CPU10 Portsmouth Harbour Entrance, Portsea Island to Fort Gilkicker, Gosport - Massive revetment (Haslar Seawall) protects MoD property as well as low lying land.Low beach levels. Potential breach or overtopping near Fort Monckton. Littoral drift along this frontage is now very low. Seawall and embankment protect low-lying lagoon near Fort Gilkicker. Narrow shingle beach with groynes fronts the wall. Breaching of the embankment would cause flooding of the lagoon and loss of rare habitat.
CPU11 Fort Gilkicker to Browndown Ranges - Area of shingle accretion with its apex at Gilkicker Point. Limited supply of beach material to the area due to construction of coast protection works to the northwest at Lee-on-the-Solent and Hill Head. Erosion at the north-western end of Browndown Ranges. Slow accretion continues to take place west of Gilkicker Point. Much of the backshore is undeveloped and has major environmental and recreational assets. Short section of road protected by wall is subject to erosion and overtopping. The River Alver outfall crosses the beach and is subject to blocking by shingle.
CPU12 Lee-on-the-Solent to Hill Head Harbour - Frontages of clay cliffs, with pockets of low lying land. Mainly a residential area. Littoral drift from the northwest is interrupted by Hill Head Harbour with shingle swept onto nearshore banks and sand transported offshore by tidal currents. Outfalls also affect drift. There are stretches of seawall and a number of groyne systems. Some areas on the Hill Head frontage have no built protection.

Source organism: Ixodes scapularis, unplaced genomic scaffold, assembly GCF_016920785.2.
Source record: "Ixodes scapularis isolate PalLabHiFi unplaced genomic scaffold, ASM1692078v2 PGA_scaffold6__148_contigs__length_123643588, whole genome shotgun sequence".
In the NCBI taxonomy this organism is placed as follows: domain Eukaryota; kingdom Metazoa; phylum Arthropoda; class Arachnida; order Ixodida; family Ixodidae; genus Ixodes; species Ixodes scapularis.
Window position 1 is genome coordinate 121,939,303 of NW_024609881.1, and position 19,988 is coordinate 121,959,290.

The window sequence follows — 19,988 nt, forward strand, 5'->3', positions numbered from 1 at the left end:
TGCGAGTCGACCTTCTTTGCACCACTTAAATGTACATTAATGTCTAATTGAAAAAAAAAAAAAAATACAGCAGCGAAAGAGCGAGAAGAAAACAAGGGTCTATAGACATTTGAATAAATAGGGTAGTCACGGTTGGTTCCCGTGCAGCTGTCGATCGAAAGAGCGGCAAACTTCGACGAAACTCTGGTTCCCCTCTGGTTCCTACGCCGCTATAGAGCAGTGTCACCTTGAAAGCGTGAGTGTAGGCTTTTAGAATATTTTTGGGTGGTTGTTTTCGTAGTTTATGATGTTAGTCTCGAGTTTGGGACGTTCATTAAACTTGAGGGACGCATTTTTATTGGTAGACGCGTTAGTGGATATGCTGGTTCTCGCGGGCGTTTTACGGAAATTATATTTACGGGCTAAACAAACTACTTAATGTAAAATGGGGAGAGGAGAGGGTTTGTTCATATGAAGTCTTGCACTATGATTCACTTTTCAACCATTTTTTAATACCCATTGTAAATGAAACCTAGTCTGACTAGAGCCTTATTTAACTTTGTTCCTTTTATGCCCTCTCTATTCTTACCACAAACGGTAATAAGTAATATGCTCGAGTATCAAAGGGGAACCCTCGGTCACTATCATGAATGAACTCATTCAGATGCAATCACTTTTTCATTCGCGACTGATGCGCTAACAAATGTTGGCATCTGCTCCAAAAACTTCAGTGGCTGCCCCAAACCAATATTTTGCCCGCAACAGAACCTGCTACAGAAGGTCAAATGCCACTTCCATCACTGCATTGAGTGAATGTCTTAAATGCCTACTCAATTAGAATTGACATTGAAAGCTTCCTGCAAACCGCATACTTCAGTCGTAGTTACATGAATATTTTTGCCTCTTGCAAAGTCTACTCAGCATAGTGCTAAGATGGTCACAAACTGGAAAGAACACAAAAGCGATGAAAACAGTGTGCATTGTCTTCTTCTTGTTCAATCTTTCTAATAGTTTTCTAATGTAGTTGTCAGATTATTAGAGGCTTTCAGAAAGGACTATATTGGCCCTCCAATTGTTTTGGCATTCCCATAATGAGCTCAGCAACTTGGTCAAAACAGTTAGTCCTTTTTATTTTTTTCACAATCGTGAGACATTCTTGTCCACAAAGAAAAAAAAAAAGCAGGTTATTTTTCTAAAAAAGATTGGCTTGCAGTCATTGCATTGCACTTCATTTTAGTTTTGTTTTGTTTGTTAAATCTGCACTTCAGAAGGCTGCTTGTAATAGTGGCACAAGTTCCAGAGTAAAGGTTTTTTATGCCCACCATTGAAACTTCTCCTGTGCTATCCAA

CPU13 Hill Head Harbour to Solent Breezes - Frontage of eroding cliffs of clay, sand and gravel. Low lying land is restricted to Titchfield Haven in the southeast. Seawalls, timber groynes and timber and sheet steel piling provide erosion and flood protection at Titchfield Haven. Cliff erosion provides material for the spit along the Titchfield Haven frontage. There is a drift divide at Solent Breezes in the north west.
CPU14 Solent Breezes to Hook Lake - Frontage of eroding cliffs of clays, sand and gravel feeding Hook Spit to the northwest. Cliff protection at Solent Breezes consists of a short length of gabion and timber bulkhead. National Grid have major infrastructure north of Solent Breezes at risk from erosion and flooding.